My ultimate goal in regards to archaeology has always been to obtain a PhD. I planned on taking a few years off from school after I finished my undergrad to gain work experience and financial independence. AU only offered one "archaeology" course and I had many discussions with this professor about my intent to study archaeology. He advised me that those earning a PhD in this field would need to know at least one modern language (of which French and German are most common) and one ancient language such as Greek, Hebrew, or Latin. I was on the right track with my double major in French and history. This past fall, I volunteered on an archaeological dig in Michigan for Native American Indian artifacts. I needed to do that---to go "in the field"---before I really plunged forward with my ambitions. It was exactly what I thought it would be and exactly what I hoped it would be.
Many years of dreams led up to the moment when I received my acceptance letter to Wheaton. I had only applied to one school: Wheaton College. In my restlessness of where to apply for graduate school, I felt God gently lead my heart and mind to Wheaton. It was all or nothing. With the acceptance, I felt an excitement within me that is indescribable. I held in my hands the key to the real beginning of my future in archaeology. The realization of my dream.
Matt and I have made the decision that I should defer my admission to Wheaton and begin in the Summer of 2010. It's difficult to think of postponing it, but we know it's the right decision. Going to school at Wheaton will be extremely expensive and we need to spend this next year working and saving money. I can wait. After all, it's only one year!
The program at Wheaton is a two-year program. It begins in the summer with a six week dig in Ashkelon, Israel. I will then study at Jerusalem University College from the end of August to the beginning of December. My tuition to Jerusalem University College pays for a very long list of excursions, taking us all around the Holy Land and even all the way to Egypt! Egypt is #1 on my list of places in the world I want to visit, so I am ecstatic! During my two years at Wheaton, I'll be taking courses in ancient Greek and will have to pass a proficiency exam before I graduate. Since I plan on continuing on to doctoral studies, I will also write a MA thesis.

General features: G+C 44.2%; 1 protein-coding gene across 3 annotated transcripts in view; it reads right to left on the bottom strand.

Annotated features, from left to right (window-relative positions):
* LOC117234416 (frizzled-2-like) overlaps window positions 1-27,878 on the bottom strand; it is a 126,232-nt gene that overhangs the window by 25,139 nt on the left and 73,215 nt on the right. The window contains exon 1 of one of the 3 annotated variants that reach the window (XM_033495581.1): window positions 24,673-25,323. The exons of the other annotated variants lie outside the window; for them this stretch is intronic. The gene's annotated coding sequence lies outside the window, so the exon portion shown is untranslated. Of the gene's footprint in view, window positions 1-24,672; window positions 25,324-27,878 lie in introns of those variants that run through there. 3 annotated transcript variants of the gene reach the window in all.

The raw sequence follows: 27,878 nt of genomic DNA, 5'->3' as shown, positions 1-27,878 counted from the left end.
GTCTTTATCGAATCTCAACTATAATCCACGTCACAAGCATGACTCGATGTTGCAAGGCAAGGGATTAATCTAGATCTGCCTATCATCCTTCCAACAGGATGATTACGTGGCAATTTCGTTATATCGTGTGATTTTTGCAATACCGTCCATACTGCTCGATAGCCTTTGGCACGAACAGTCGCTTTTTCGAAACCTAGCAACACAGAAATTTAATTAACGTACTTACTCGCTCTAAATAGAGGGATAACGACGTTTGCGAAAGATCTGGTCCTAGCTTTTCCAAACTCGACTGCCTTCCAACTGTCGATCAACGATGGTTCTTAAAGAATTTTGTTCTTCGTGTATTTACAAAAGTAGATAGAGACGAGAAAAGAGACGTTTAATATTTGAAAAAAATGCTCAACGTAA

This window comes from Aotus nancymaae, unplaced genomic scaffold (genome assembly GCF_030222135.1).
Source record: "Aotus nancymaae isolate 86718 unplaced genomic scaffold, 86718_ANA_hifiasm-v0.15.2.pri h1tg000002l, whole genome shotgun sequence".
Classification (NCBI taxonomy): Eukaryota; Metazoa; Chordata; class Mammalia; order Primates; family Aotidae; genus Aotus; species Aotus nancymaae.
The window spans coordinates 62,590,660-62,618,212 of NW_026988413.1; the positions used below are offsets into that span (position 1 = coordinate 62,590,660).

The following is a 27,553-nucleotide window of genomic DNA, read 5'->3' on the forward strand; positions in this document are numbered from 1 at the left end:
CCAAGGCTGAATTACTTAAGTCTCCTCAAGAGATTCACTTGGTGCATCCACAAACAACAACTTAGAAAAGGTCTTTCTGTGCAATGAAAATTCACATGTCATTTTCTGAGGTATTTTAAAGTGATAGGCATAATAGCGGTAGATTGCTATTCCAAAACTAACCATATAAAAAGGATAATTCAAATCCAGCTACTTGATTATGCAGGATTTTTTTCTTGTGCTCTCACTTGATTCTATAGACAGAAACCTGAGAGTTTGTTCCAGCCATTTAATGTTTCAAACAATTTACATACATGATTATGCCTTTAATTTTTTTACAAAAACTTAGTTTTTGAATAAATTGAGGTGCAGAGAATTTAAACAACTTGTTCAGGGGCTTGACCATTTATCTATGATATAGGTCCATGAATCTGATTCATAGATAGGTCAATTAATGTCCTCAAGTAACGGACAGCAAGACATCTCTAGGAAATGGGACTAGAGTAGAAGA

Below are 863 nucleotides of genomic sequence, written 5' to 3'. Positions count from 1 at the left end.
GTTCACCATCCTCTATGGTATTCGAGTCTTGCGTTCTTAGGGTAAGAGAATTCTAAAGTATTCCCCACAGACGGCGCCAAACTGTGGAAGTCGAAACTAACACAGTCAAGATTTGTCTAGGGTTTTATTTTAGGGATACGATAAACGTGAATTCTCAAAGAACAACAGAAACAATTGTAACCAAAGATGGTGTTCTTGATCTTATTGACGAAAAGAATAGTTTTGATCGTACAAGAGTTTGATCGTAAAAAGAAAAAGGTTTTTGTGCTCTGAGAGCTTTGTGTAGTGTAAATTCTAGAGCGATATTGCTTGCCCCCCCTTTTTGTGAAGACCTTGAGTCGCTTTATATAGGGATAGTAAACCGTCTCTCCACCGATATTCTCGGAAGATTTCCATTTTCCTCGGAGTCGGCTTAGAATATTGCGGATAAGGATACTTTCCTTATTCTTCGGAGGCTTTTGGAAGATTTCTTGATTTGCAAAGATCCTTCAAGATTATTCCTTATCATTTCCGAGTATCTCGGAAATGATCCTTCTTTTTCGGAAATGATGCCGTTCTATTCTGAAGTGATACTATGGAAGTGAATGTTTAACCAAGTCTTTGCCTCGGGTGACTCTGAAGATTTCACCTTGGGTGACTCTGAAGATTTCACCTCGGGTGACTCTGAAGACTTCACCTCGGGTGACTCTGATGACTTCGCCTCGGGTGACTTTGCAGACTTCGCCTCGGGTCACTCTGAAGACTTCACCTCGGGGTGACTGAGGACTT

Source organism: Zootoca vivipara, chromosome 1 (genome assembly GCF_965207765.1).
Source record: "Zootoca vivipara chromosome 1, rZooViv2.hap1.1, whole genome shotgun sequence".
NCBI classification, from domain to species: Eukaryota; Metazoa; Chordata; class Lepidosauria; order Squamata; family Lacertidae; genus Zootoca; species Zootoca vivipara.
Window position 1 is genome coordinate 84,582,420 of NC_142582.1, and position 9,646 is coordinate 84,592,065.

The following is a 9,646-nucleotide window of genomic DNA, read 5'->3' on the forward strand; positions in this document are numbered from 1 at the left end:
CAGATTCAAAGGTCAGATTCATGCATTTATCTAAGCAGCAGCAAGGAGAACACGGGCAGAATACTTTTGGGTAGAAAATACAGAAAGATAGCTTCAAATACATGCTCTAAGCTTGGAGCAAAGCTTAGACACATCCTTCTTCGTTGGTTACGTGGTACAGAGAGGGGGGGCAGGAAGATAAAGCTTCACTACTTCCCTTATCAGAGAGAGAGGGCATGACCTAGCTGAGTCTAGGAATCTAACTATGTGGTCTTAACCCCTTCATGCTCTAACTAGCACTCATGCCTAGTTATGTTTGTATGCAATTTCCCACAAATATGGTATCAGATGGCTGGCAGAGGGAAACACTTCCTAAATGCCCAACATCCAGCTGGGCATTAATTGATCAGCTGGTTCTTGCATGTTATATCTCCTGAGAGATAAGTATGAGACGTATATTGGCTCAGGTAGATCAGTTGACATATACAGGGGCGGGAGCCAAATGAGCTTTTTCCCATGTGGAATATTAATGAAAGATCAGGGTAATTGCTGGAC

The final piece in my archaeology puzzle has been put into place. Strictly speaking, one cannot really earn a living off of being an archaeologist. Although for many years I had rejected the thought of teaching, I have now decided to teach at the University level. It would allow me to teach my passions and interact with students. Then I could use the summers to go out into the field, which is what many archaeologists do, and spend the rest of my time doing research. God has ultimately blessed me with the greatest tool to my dream: my husband, Matt. I am fortunate enough that I married a man who believes in my dreams with me. I could not do any of it without his support. In every way imaginable, Matt is the greatest blessing in my life.
I still have a long road ahead of me. But the door to my dreams has been opened. And though I may not start my journey until a little over one year's time from now, I know the journey is there. The road is calling me....and I have no choice but to follow my heart.